A scene is going well, then I’m reminded about the severity of the pandemic when a friend’s mother dies of COVID and other people I know are confirmed sick. Another friend passed a month ago. My heart jumps whenever the phone rings.  Fires are burning across the Western U.S. Is that smoke I smell?  Should I check to see if our area has been put under an evacuation warning?  Plumbing and electrical problems crop up. Do we call a repair person or live with it? The gas company says the meter has to be replaced because of corrosion. Is gas leaking? Yikes. I look out the window and see they’re testing for underground leaks clear to the driveway!

Looks innocent, right?  But he races around
 the house like a maniac when he's bored.
We call it the zoomies.  He literally bounces off the
 walls (running down the hallway, leaping up
 three or four times and pivoting off the wall), while
the older animals look on in disgust.

The family is bored and wants attention or is charging around the house constantly, both the four-footed and two-legged kind.  I finally have my head back in the story when someone wants to tell me the latest dire news or about a funny post on social media, or one of the neighbors throws a loud three-day weekend party.  Ever hear of social distancing, folks?  Grrrrrr…

I don't know about you, but I see judgment in those eyes.

I will say that at some point we got a jolt from an earthquake and it was a relief to have something else to think about (smile). Fortunately no one in the area was hurt and I don’t believe there was any damage.

Nasturtiums kept growing around
this neighbor's vehicle, winding 
up around the wheel.

Some people are able to create in the middle of noise and chaos, and even thrive in that kind of environment. But I struggle.

In the midst of all of this, I finally squeezed out a few hours to watch the last season of The Big Bang Theory. When Sheldon and Amy are stressed, a sensory deprivation experiment is suggested. I can’t tell you how often I’ve wished for the same thing…a private sensory deprivation tank of my own, to use whenever I want. I envision spending half my day there, soaking up the silence and peace. Has anybody ever tried one? Yet as appealing as it sounds, I also wonder if it would be truly be peaceful, or if the noise in my brain would just get louder.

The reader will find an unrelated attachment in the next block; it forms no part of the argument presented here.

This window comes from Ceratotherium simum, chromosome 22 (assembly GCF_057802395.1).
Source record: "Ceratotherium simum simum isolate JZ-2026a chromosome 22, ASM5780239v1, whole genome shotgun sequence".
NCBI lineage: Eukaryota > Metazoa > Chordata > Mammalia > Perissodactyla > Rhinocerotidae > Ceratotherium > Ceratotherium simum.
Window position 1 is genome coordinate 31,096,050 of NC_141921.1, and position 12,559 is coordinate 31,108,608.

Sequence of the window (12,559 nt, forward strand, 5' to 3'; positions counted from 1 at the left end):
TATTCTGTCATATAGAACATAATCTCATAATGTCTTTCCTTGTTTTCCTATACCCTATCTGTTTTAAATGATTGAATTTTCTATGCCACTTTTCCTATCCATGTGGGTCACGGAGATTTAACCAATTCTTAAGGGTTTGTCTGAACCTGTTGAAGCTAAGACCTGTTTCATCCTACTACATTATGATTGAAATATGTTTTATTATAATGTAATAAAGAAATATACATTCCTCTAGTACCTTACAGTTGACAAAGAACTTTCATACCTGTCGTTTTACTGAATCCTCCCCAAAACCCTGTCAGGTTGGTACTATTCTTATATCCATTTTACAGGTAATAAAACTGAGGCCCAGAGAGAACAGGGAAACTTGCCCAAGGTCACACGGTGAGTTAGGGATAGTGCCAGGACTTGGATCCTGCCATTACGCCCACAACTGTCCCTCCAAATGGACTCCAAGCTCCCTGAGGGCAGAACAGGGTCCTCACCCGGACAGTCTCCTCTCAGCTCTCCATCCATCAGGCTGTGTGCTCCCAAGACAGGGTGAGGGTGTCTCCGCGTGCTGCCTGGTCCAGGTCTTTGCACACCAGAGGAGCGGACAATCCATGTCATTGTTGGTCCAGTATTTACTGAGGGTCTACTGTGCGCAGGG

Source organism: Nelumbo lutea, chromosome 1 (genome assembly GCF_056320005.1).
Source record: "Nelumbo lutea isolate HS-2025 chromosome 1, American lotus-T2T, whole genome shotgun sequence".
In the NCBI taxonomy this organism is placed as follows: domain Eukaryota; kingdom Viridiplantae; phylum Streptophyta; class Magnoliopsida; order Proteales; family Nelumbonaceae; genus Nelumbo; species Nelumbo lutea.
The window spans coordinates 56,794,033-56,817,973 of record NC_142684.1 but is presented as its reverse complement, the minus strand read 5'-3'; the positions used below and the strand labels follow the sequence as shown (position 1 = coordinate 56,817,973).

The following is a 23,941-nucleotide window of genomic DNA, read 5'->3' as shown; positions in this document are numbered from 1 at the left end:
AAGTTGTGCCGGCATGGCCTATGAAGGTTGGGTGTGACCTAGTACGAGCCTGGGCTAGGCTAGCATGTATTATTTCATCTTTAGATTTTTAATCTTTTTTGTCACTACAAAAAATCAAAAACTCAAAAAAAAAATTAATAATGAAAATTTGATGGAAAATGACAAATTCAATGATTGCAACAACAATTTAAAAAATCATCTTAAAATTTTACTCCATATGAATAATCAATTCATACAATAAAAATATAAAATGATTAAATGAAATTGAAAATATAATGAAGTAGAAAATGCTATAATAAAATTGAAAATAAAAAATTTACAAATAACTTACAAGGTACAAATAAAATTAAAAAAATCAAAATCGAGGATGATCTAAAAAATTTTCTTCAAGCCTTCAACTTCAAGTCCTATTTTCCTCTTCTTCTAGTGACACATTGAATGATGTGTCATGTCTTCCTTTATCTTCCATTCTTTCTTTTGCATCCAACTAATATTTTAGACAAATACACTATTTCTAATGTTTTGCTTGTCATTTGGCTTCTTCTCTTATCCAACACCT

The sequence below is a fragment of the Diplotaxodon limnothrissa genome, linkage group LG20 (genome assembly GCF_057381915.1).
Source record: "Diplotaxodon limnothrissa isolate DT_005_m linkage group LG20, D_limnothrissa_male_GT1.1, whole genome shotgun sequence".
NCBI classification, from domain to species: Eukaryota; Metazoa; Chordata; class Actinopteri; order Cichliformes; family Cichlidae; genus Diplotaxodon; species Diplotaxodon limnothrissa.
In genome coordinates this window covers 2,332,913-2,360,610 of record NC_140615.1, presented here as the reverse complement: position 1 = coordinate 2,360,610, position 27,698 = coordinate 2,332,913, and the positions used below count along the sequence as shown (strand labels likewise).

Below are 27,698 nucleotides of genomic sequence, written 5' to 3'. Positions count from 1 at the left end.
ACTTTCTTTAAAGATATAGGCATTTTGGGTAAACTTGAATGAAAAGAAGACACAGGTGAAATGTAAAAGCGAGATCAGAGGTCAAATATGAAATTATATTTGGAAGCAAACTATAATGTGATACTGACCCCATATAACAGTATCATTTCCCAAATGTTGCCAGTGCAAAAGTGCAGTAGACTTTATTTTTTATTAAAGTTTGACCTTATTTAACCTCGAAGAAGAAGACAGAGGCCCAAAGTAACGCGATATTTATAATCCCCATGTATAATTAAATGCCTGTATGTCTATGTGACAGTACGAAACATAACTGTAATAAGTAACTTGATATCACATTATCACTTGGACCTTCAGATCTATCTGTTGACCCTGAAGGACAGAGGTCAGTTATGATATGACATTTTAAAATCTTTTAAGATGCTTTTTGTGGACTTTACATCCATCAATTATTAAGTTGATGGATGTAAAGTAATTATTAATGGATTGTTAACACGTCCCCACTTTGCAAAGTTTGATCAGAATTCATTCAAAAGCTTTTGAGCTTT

Evening light at at the
coast is magical
As a society, I suspect we have some emotional recovery time ahead, and we are still in the midst of our challenges. Experts are already talking about PTSD. There are other stresses, of course, but I don’t want to get into them. And when things return to “normal,” I hope it will be a new normal, where compassion and understanding are more foundational in how we relate to each other.

Good things are happening. I feel fortunate because most of my family is okay, though one of my cousins lost his home in Oregon to fire. Luckily he and his wife got out safely. None of us have lost jobs.  A nephew and his delightful new wife (a soon-to-be veterinarian) have bought a house and, incredibly, seem to be successfully treating one of their beloved cats for FIP (generally considered 100 percent fatal).  He isn’t completely out of the woods yet, but it’s looking good. I mention this because I like miracles. Correction, I LOVE miracles.

Camellias were one of 
my mother's favorite flowers.
Remarkably, it blooms in
Birth, a flower blossoming, rain, the universe itself is a miracle to me.
 I studied environmental science in college and done research since then, and the more I learn, the more I’m in awe. This world is an extraordinary gift I want to protect. There are miracles we understand, and ones we can’t fathom, just accept.

I believe love and hope will win out over our adversities. I also believe that romance writers can add to the amount of love and hope in the world.  We tell positive, uplifting stories that entertain. What a privilege! And usually there’s an underlying message to our stories that we hope will add to the store of collective goodness.

May our tomorrows be bright, our loved ones healthy and safe, and our world an even better place. And may we each experience the miracles happening around us.

Peace to you all.

Julianna Morris

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TWINS FOR THE RODEO STAR (first book of my Hearts of Big Sky series) available now: